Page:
The UNISDR Global Wildland Fire Network and Wildland Fire Advisory Group

In keeping with the work of the Working Group on “Fire and Related Environmental Hazards” established under the IDNDR programme on Early Warning, the presentations and recommendations of the IDNDR Programme Forum 1999, and in accordance with the Framework for the Implementation of the United Nations International Strategy for Disaster Reduction (UNISDR), the World Conservation Union (IUCN) and its associated partner, the Global Fire Monitoring Center (GFMC) as well as the UN-FAO/ECE/ILO Team of Specialists on Forest Fire, suggested, in 2000, to create an interagency “Working Group on Wildland Fire”.

This proposal was in line with several declarations made in international conferences during the 1990s and intended to bring together both the technical members of the fire community and the authorities concerned with policy and national practices in wildland fire management to realise their common interests of fire risk management and disaster reduction at global scale. The UNISDR Inter-Agency Task Force for Disaster Reduction (IATF) at its second meeting on 11 October 2000 agreed to establish the Working Group on Wildland Fire (Working Group 4 [WG-4]).

Through the Working Group it was envisaged to establish an interagency and inter-sectoral forum of UN and other international agencies and programmes, and mechanisms of information and task sharing in the field of reducing the negative impacts of fire on the environment and humanity.

One of the priority fields of activity to be addressed by WG-4 was:

Establishment of, and operational procedures for, a global network of regional- to national-level focal points for early warning of wildland fire, fire monitoring and impact assessment, aimed at enhancing existing global fire monitoring capabilities and facilitating the functioning of a global fire management working programme or network.
At the 2nd meeting of WG-4 (3-4 December 2001) it was decided to give priority to the establishment of the “Global Network of Regional Wildland Fire Networks”.

The envisaged timeframe for setting up the network was January 2002 – July 2003. The 3rd Global Wildland Fire Conference and the International Wildland Fire Summit (Sydney, 3-6 and 8 October 2003) was used as a platform to convene representatives from regional networks under the parent body, the UNISDR Global Wildland Fire Network (GWFN).[1]

The strategy agreed by the Summit (“Strategy for Future Development of International Cooperation in Wildland Fire Management”) includes the following agreement:

“The Regional Wildland Fire Networks will be consolidated, developed and promoted through active networking in information sharing, capacity building, preparation of bilateral and multilateral agreements, etc. This process will be facilitated through regional Wildland Fire Conferences and Summits in cooperation with the International Liaison Committee and the UN-ISDR Working Group on Wildland Fire”. [2]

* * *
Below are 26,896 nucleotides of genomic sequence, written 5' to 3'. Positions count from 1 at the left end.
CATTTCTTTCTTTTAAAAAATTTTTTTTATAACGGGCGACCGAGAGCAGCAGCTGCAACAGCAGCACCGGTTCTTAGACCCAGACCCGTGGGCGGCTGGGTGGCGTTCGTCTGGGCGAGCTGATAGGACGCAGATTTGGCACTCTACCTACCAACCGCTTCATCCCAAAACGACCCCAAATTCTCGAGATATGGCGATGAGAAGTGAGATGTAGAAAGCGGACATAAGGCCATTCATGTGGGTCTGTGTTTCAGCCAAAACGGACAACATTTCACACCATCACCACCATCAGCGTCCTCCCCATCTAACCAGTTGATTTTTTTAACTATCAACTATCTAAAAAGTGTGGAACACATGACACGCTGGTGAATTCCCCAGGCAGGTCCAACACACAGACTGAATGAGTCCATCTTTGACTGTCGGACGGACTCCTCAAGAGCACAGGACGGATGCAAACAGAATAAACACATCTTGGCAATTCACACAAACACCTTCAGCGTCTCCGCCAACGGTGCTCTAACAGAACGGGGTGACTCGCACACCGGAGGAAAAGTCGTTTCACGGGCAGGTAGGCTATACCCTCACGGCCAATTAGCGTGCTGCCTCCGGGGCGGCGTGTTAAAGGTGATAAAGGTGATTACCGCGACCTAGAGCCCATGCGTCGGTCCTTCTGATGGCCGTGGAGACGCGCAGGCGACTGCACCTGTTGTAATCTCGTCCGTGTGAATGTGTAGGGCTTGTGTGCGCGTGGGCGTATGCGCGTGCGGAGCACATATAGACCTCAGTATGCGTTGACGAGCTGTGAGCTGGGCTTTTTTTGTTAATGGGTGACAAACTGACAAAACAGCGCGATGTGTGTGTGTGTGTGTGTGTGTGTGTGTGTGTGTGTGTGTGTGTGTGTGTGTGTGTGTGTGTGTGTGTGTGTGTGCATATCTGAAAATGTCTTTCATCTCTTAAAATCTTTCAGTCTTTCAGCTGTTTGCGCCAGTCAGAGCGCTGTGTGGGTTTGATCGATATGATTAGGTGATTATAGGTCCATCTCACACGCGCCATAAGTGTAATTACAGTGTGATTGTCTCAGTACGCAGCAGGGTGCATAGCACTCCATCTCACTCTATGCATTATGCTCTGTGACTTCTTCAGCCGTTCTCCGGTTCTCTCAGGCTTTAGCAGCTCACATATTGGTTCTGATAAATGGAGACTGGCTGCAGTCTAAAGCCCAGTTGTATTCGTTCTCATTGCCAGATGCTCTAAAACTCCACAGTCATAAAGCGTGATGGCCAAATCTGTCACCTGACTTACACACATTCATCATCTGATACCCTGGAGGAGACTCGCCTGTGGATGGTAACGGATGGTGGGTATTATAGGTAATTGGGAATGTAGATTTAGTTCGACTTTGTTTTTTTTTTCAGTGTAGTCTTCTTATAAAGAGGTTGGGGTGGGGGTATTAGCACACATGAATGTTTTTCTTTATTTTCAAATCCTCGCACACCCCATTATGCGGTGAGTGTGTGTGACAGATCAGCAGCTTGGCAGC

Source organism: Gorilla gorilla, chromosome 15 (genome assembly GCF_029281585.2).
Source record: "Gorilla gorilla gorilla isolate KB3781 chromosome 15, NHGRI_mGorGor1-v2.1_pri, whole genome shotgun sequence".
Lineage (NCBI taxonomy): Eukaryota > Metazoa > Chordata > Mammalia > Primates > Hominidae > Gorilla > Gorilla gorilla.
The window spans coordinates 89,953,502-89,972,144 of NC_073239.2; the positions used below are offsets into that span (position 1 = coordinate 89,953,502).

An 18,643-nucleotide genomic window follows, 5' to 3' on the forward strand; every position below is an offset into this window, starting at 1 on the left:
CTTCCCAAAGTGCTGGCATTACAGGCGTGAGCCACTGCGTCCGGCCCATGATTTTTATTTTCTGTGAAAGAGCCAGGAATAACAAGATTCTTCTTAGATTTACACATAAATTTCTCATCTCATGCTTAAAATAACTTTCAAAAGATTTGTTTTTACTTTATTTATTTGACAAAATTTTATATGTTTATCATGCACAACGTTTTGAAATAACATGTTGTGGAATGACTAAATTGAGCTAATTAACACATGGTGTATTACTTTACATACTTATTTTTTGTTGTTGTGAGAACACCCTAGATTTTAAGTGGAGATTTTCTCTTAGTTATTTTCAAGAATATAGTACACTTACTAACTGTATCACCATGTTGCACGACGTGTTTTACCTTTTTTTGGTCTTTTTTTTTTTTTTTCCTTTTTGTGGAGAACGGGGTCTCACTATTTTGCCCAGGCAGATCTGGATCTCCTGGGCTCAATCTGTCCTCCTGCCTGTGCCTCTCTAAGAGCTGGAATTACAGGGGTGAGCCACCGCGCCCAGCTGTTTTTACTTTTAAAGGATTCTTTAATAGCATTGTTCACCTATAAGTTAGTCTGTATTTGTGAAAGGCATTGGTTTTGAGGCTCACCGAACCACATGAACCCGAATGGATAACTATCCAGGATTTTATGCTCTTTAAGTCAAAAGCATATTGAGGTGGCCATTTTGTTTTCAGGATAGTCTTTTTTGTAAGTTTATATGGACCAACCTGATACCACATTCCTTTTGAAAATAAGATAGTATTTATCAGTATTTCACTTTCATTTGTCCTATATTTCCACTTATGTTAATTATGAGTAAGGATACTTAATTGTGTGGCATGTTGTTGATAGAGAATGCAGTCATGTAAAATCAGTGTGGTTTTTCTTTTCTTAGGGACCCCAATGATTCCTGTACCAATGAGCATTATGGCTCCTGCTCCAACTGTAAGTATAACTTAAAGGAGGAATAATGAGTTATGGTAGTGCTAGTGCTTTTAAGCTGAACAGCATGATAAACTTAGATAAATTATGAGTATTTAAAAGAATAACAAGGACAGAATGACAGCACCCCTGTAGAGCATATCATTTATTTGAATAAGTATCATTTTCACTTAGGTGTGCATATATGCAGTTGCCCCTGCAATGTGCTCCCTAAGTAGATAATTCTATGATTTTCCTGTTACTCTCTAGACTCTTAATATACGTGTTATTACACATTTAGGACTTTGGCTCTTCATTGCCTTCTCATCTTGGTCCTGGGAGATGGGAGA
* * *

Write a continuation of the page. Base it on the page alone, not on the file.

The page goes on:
At the International Wildland Fire Summit a meeting was held with the regional fire management groups mandated under the auspices of the UN (UNISDR Working Group on Wildland Fire, ECE/FAO/ILO Team of Specialists on Forest Fire, Fire Management Working Group, FAO North American Forestry Commission [NAFC] and the Forest Fire Group of FAO Silva Mediterranea). This was the first joint meeting of the four UN groups. A key output of the joint meeting was the recommendation to maintain a body under the auspices of the UN to enable the international community to maintain a unifying platform for the UN and jointly with non-UN groups and agreements.

To support the work of the GWFN the IATF accepted the proposal to create a Wildland Fire Advisory Group (WFAG) under the auspices of the UNISDR. The WFAG represents an advisory body to the UN system aimed at providing technical, scientific and policy-supporting advice to the UN family through the UNISDR and the IATF, and acting as a liaison between the United Nations system, the Global Wildland Fire Network and its supporting partners. The participation and support from following bodies is essential: UN agencies and programmes, other international organizations, non-government organizations, government agencies, inter-governmental institutions and agreements, civil society, academia, the International Liaison Committee (ILC) of the series of International Conferences on Wildland Fire and the Global Fire Monitoring Center (GFMC) (to act as convener and secretariat).[3]

Following the International Wildland Fire Summit of 2003 the WFAG worked hand in hand with the International Liaison Committee (ILC) of the series of International Conferences on Wildland Fire to prepare the next conference – the 4th International Wildland Fire Conference, hosted by Spain in 2007. During that conference a thematic workshop was held on Aviation Management on 17 May 2007. The aim of the session was to identify opportunities for multilateral cooperation to improve the safety, effectiveness and efficiency of aerial fire fighting. The recommendations encompassed:[4]